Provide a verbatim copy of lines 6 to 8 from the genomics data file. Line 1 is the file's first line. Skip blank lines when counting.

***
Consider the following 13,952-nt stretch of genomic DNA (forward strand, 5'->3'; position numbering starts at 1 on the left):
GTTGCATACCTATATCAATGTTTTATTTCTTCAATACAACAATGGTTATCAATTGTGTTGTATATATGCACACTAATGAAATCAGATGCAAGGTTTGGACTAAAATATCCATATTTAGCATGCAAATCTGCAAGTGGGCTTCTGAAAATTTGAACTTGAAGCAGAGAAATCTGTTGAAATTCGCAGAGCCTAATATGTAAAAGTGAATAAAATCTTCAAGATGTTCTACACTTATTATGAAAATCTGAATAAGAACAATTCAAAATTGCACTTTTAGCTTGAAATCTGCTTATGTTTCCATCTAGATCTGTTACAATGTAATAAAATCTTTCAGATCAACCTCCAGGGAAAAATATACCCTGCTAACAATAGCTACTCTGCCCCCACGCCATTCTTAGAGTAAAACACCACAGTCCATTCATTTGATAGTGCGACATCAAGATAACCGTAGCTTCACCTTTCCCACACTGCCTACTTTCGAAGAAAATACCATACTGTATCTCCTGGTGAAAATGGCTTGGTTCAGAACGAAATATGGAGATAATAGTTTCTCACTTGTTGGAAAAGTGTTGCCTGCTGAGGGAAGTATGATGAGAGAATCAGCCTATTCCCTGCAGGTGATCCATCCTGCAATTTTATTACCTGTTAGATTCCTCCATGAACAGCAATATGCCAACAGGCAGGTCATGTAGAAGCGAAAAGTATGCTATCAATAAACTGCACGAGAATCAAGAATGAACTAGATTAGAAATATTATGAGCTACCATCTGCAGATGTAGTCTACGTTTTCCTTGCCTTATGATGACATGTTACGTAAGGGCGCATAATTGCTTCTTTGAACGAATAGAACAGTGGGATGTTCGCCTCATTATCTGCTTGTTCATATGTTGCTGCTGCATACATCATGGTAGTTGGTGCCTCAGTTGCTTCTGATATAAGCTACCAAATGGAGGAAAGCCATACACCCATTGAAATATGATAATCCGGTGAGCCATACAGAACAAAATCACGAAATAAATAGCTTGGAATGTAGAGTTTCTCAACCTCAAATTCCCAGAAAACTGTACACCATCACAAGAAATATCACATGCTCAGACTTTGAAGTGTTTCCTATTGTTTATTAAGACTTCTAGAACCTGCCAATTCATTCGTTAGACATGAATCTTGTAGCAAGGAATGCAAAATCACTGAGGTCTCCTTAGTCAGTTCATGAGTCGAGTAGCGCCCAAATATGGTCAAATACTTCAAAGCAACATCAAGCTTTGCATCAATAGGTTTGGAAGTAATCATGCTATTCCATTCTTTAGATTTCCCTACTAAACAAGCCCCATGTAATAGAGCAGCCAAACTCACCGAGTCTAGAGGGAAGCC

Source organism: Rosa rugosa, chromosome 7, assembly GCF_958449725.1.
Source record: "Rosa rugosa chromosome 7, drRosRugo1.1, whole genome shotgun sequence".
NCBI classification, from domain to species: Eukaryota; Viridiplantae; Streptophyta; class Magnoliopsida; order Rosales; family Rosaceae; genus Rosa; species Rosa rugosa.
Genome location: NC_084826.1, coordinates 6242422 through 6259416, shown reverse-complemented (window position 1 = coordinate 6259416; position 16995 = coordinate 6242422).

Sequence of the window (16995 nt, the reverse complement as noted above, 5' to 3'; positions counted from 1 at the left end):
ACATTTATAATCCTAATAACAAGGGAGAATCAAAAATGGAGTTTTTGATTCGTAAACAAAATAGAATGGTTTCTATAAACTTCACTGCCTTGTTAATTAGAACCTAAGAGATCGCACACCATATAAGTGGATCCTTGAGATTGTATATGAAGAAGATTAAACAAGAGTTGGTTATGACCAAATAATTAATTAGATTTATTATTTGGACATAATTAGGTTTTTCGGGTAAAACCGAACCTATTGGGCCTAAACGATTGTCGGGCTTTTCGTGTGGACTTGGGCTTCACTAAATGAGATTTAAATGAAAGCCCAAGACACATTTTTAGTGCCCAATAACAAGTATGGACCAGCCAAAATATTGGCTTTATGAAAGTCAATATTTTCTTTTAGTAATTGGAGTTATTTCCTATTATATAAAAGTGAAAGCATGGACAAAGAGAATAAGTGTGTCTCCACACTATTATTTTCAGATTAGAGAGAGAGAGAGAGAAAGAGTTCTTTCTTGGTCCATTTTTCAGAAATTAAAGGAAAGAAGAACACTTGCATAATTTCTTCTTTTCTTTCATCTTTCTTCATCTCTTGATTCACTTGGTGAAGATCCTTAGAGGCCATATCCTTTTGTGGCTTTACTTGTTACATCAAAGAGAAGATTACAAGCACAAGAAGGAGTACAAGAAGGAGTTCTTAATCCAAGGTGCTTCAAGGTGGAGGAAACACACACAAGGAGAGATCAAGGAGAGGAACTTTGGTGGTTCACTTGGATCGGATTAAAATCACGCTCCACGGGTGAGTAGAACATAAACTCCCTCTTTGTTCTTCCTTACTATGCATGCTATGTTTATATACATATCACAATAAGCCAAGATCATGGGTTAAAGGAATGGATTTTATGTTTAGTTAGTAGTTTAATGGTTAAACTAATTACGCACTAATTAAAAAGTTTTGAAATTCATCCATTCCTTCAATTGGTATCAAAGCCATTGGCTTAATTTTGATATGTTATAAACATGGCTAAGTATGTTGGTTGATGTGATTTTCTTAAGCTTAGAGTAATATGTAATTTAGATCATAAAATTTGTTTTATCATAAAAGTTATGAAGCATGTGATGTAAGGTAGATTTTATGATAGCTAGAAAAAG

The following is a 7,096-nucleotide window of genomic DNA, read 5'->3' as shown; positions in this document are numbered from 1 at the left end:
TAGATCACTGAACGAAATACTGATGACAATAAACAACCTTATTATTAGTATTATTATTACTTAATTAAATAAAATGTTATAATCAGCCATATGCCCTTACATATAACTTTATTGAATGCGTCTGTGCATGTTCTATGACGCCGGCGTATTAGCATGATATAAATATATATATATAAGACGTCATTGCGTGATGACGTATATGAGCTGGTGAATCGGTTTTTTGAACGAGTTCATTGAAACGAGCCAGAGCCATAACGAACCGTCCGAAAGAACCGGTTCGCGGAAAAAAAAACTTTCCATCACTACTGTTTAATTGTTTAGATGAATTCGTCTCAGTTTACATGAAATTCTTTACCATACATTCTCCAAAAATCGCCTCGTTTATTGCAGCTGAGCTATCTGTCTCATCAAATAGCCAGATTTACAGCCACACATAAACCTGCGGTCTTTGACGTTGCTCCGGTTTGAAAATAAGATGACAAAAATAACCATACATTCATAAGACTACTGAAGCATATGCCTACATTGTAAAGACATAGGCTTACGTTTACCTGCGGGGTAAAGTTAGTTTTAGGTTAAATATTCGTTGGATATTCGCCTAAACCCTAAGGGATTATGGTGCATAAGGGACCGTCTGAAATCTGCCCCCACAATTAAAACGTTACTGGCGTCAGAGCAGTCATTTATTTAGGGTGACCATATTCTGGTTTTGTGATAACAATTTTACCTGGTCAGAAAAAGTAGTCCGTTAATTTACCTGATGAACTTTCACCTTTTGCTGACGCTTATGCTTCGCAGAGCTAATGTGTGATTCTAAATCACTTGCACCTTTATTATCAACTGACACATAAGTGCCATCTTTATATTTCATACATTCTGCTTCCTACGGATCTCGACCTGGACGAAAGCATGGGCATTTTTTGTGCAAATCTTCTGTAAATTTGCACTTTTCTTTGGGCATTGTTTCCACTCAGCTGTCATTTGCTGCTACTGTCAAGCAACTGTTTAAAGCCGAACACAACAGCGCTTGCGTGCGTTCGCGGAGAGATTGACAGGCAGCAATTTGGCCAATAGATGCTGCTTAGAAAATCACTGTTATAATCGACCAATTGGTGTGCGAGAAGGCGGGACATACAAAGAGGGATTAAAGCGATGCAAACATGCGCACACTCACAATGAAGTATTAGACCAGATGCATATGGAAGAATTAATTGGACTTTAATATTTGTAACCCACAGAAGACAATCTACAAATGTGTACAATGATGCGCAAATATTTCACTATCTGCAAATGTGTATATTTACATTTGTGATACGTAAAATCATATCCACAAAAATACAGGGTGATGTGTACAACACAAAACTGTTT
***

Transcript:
Genome location: NC_084826.1, coordinates 6242422 through 6259416, shown reverse-complemented (window position 1 = coordinate 6259416; position 16995 = coordinate 6242422).

Sequence of the window (16995 nt, the reverse complement as noted above, 5' to 3'; positions counted from 1 at the left end):
ACATTTATAATCCTAATAACAAGGGAGAATCAAAAATGGAGTTTTTGATTCGTAAACAAAATAGAATGGTTTCTATAAACTTCACTGCCTTGTTAATTAGAACCTAAGAGATCGCACACCATATAAGTGGATCCTTGAGATTGTATATGAAGAAGATTAAACAAGAGTTGGTTATGACCAAATAATTAATTAGATTTATTATTTGGACATAATTAGGTTTTTCGGGTAAAACCGAACCTATTGGGCCTAAACGATTGTCGGGCTTTTCGTGTGGACTTGGGCTTCACTAAATGAGATTTAAATGAAAGCCCAAGACACATTTTTAGTGCCCAATAACAAGTATGGACCAGCCAAAATATTGGCTTTATGAAAGTCAATATTTTCTTTTAGTAATTGGAGTTATTTCCTATTATATAAAAGTGAAAGCATGGACAAAGAGAATAAGTGTGTCTCCACACTATTATTTTCAGATTAGAGAGAGAGAGAGAGAAAGAGTTCTTTCTTGGTCCATTTTTCAGAAATTAAAGGAAAGAAGAACACTTGCATAATTTCTTCTTTTCTTTCATCTTTCTTCATCTCTTGATTCACTTGGTGAAGATCCTTAGAGGCCATATCCTTTTGTGGCTTTACTTGTTACATCAAAGAGAAGATTACAAGCACAAGAAGGAGTACAAGAAGGAGTTCTTAATCCAAGGTGCTTCAAGGTGGAGGAAACACACACAAGGAGAGATCAAGGAGAGGAACTTTGGTGGTTCACTTGGATCGGATTAAAATCACGCTCCACGGGTGAGTAGAACATAAACTCCCTCTTTGTTCTTCCTTACTATGCATGCTATGTTTATATACATATCACAATAAGCCAAGATCATGGGTTAAAGGAATGGATTTTATGTTTAGTTAGTAGTTTAATGGTTAAACTAATTACGCACTAATTAAAAAGTTTTGAAATTCATCCATTCCTTCAATTGGTATCAAAGCCATTGGCTTAATTTTGATATGTTATAAACATGGCTAAGTATGTTGGTTGATGTGATTTTCTTAAGCTTAGAGTAATATGTAATTTAGATCATAAAATTTGTTTTATCATAAAAGTTATGAAGCATGTGATGTAAGGTAGATTTTATGATAGCTAGAAAAAG